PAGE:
Mario Balotelli is making the most of his first World Cup.
The mercurial Italy forward proposed to his Belgian girlfriend last week, scored the winning goal in the Azzurri's opening game against England and has won over fans both at the stadium and on social media.
"I'm not surprised, because Balotelli was fundamental at the 2012 European Championship," Italian football federation president Giancarlo Abete said Monday. "He's a player with a huge amount of talent and it seems like he's setting himself up to have a great World Cup."
Balotelli took advantage of coach Cesare Prandelli's policy to allow wives and girlfriends into Italy's training camp by popping the marriage question to Fanny Neguesha on a moon-lit beach at the Portobello Resort & Safari where the Azzurri are based.
Ever since, Balotelli has appeared smiling and focused — whether when receiving congratulations from teammates or finding the target against England with a precise header.
"We hope it helps him during the entire World Cup," Abete said of the marriage plans.
This is clearly a different "Super Mario" from the one seen with AC Milan just a couple of months ago. Or the player who made more headlines off the pitch than on it during his 2 1/2-season spell with Manchester City.
In April, Balotelli appeared to reach a boiling point when he stormed off the pitch after getting substituted during Milan's 2-0 loss to Roma. After that match, he had a tense exchange with the Sky Italia TV studio hosts.
"When Milan wins Mario is great, when it loses Mario is bad," he said.
Told by one studio host that he doesn't move enough on the pitch, Balotelli responded: "You don't know anything about football. Trust me."
His comments provoked plenty of reaction — both supportive and critical — which Balotelli addressed by tweeting: "Mamma mia I divide Italy in 2! Wow!"
His stay with City is remembered most for when he made light of his troubles by unveiling a T-shirt with the slogan "Why Always Me?" during a 6-1 rout of Manchester United in a 2011 Premier League derby.
That came after reports that a fire had broken out at his house when fireworks were let off in his bathroom. And Balotelli escaped punishment earlier in 2011 after throwing a dart at a City youth-squad member. Back in Italy, Balotelli has been questioned in court for spending time in a Naples neighborhood infested by the Camorra crime group.
But with Italy, Balotelli has always been at his best.
He scored both goals when the Azzurri beat Germany 2-1 in the semifinals of Euro 2012 and then converted the decisive penalty when Italy qualified for the World Cup in September with a 2-1 win over the Czech Republic.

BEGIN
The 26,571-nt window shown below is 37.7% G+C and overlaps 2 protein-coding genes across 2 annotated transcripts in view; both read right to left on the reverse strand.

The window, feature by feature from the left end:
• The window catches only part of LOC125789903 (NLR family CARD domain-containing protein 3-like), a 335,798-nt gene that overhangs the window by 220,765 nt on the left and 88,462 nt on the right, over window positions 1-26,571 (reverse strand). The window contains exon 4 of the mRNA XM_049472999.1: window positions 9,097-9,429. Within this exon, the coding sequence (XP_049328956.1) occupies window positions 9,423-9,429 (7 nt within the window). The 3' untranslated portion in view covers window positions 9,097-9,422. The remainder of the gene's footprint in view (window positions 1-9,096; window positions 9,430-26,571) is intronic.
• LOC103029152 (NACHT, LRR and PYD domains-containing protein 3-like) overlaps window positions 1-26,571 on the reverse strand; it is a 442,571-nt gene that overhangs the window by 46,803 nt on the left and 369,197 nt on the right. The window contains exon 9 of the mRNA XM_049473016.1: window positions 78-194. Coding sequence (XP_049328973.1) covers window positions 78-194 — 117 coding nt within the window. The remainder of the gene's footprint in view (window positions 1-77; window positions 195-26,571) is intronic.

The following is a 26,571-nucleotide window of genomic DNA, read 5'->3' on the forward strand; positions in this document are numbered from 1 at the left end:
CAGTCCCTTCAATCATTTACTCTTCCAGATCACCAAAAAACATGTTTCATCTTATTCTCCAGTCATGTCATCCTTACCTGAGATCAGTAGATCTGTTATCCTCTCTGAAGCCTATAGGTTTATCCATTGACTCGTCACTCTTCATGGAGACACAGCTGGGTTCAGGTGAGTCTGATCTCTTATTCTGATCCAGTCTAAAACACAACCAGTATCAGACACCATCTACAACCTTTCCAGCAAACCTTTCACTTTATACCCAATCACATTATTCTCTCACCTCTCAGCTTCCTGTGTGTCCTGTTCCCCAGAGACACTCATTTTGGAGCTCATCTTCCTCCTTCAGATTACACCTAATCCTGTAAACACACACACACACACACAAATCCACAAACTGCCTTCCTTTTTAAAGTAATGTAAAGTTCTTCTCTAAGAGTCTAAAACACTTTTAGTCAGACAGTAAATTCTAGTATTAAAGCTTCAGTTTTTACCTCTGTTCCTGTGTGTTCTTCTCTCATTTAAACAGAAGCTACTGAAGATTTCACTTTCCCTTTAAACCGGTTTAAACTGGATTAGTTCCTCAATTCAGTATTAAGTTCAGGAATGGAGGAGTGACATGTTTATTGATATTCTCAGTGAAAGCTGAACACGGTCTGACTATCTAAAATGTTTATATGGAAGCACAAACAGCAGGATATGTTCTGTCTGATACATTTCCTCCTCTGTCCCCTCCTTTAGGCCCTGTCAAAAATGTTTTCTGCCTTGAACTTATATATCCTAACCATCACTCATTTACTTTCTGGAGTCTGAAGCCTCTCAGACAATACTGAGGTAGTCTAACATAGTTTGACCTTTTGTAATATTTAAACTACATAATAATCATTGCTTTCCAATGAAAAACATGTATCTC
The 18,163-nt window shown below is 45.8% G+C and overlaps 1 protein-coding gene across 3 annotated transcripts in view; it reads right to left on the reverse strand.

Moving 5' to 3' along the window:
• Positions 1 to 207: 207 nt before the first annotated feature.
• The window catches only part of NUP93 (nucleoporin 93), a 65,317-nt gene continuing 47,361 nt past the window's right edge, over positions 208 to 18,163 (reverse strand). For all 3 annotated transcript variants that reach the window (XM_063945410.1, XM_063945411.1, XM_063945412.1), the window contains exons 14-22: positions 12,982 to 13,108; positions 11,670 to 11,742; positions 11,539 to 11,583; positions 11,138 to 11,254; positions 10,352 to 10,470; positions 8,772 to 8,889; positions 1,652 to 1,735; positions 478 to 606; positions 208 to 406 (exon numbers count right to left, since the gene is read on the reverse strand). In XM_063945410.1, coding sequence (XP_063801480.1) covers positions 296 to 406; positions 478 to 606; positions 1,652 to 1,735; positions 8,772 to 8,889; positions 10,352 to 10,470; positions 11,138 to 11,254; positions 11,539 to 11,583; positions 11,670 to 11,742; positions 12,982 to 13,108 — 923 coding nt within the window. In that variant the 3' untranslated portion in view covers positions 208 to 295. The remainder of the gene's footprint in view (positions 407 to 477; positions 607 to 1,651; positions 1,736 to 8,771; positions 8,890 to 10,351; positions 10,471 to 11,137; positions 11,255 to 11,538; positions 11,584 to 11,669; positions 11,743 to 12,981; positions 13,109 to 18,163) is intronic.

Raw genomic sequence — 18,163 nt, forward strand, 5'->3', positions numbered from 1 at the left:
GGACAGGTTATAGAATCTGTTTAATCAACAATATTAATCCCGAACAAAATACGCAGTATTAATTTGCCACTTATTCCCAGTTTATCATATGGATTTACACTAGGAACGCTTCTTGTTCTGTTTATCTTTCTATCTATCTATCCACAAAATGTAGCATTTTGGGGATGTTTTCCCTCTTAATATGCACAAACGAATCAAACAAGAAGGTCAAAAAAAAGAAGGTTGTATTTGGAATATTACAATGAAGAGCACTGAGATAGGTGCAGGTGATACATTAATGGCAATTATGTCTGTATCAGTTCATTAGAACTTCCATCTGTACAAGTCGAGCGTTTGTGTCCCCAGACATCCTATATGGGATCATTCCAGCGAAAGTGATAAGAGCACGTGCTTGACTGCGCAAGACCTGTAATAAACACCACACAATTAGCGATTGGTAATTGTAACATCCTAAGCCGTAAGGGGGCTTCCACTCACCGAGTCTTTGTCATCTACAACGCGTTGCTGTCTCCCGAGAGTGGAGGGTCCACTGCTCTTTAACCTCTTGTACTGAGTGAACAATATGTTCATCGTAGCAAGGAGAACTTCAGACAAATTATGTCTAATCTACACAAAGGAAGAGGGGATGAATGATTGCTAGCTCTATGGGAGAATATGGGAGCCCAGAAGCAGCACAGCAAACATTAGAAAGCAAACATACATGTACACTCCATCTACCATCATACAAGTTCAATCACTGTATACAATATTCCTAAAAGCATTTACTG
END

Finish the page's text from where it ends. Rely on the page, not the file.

"Balotelli has always done well with the national team. He's always behaved appropriately," Abete said. "We remember how fundamental he was at the European Championship and what his brace meant in the semifinal.
"We all expect a lot from him, because everyone is convinced that he has even more potential than what he has showed so far," Abete added. "He has huge potential and we haven't seen all of it yet."
Prandelli shares the same view and perhaps nobody has had a greater effect on Balotelli than the current Italy coach, who handed the player his first international appearance weeks after the 2010 World Cup.
Former Italy coach Marcello Lippi ignored pressure to call Balotelli up for the 2010 tournament, even though Balotelli helped Inter Milan to the Champions League title that year. The title-holders were then eliminated after the first round in South Africa.
Four years later, Balotelli is Italy's star attraction. Born to Ghanaian immigrants in Sicily and brought up by an Italian foster family, he's also the symbol of Italy's new multi-ethnic generation.
Often subjected to racist chants back home, Balotelli's reception couldn't be more different in Brazil. He was already a fan favorite during last year's Confederations Cup when he supported a charity project for one of Salvador's largest slums and tweeted, "I look like a person from Bahia!!!"
And when he was replaced midway through the second half against England, nearly the entire crowd in Manaus showered him with a long applause.
Later that night, Balotelli shared a photo of him blowing a kiss to the crowd with his 2.31 million followers on Twitter.
"For all those ones that always support me, (believe) in me, and understand me. This is for you all!" he wrote. "Thank you. And now lets keep (believing) in it cause we didn't even started yet."
Andrew Dampf can be followed at www.twitter.com/asdampf